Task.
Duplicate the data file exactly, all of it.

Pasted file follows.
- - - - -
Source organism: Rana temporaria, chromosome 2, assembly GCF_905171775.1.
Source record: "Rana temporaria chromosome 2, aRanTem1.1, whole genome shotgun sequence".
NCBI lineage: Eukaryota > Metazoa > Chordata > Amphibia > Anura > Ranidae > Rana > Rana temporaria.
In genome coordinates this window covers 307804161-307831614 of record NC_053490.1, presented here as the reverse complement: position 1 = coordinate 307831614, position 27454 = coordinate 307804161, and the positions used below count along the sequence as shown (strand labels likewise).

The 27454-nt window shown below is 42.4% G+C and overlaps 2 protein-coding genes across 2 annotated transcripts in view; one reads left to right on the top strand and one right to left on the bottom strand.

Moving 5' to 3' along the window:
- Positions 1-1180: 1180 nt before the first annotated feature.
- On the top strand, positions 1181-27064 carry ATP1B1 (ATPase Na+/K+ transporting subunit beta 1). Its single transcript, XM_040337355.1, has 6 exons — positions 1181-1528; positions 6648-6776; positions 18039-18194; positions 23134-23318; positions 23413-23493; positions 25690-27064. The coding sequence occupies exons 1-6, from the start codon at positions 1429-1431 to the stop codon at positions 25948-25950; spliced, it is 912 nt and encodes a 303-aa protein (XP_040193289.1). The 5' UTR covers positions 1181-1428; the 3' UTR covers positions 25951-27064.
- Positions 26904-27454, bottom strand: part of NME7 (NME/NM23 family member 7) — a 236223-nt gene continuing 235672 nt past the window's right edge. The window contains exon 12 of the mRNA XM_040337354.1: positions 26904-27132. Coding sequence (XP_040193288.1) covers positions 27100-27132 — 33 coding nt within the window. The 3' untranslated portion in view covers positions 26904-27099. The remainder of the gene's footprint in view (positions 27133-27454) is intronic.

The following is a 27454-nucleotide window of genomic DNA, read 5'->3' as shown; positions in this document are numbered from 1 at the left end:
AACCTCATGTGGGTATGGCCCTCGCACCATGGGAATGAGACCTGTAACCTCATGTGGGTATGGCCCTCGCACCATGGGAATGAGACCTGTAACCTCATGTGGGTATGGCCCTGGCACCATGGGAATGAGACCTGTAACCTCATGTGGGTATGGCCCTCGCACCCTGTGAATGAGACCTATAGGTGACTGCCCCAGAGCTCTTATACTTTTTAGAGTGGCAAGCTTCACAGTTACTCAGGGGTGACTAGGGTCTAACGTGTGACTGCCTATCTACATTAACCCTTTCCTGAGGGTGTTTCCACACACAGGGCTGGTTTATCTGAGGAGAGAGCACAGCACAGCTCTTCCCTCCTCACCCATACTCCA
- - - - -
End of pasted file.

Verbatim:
Source organism: Rana temporaria, chromosome 2, assembly GCF_905171775.1.
Source record: "Rana temporaria chromosome 2, aRanTem1.1, whole genome shotgun sequence".
NCBI lineage: Eukaryota > Metazoa > Chordata > Amphibia > Anura > Ranidae > Rana > Rana temporaria.
In genome coordinates this window covers 307804161-307831614 of record NC_053490.1, presented here as the reverse complement: position 1 = coordinate 307831614, position 27454 = coordinate 307804161, and the positions used below count along the sequence as shown (strand labels likewise).

The 27454-nt window shown below is 42.4% G+C and overlaps 2 protein-coding genes across 2 annotated transcripts in view; one reads left to right on the top strand and one right to left on the bottom strand.

Moving 5' to 3' along the window:
- Positions 1-1180: 1180 nt before the first annotated feature.
- On the top strand, positions 1181-27064 carry ATP1B1 (ATPase Na+/K+ transporting subunit beta 1). Its single transcript, XM_040337355.1, has 6 exons — positions 1181-1528; positions 6648-6776; positions 18039-18194; positions 23134-23318; positions 23413-23493; positions 25690-27064. The coding sequence occupies exons 1-6, from the start codon at positions 1429-1431 to the stop codon at positions 25948-25950; spliced, it is 912 nt and encodes a 303-aa protein (XP_040193289.1). The 5' UTR covers positions 1181-1428; the 3' UTR covers positions 25951-27064.
- Positions 26904-27454, bottom strand: part of NME7 (NME/NM23 family member 7) — a 236223-nt gene continuing 235672 nt past the window's right edge. The window contains exon 12 of the mRNA XM_040337354.1: positions 26904-27132. Coding sequence (XP_040193288.1) covers positions 27100-27132 — 33 coding nt within the window. The 3' untranslated portion in view covers positions 26904-27099. The remainder of the gene's footprint in view (positions 27133-27454) is intronic.

The following is a 27454-nucleotide window of genomic DNA, read 5'->3' as shown; positions in this document are numbered from 1 at the left end:
AACCTCATGTGGGTATGGCCCTCGCACCATGGGAATGAGACCTGTAACCTCATGTGGGTATGGCCCTCGCACCATGGGAATGAGACCTGTAACCTCATGTGGGTATGGCCCTGGCACCATGGGAATGAGACCTGTAACCTCATGTGGGTATGGCCCTCGCACCCTGTGAATGAGACCTATAGGTGACTGCCCCAGAGCTCTTATACTTTTTAGAGTGGCAAGCTTCACAGTTACTCAGGGGTGACTAGGGTCTAACGTGTGACTGCCTATCTACATTAACCCTTTCCTGAGGGTGTTTCCACACACAGGGCTGGTTTATCTGAGGAGAGAGCACAGCACAGCTCTTCCCTCCTCACCCATACTCCA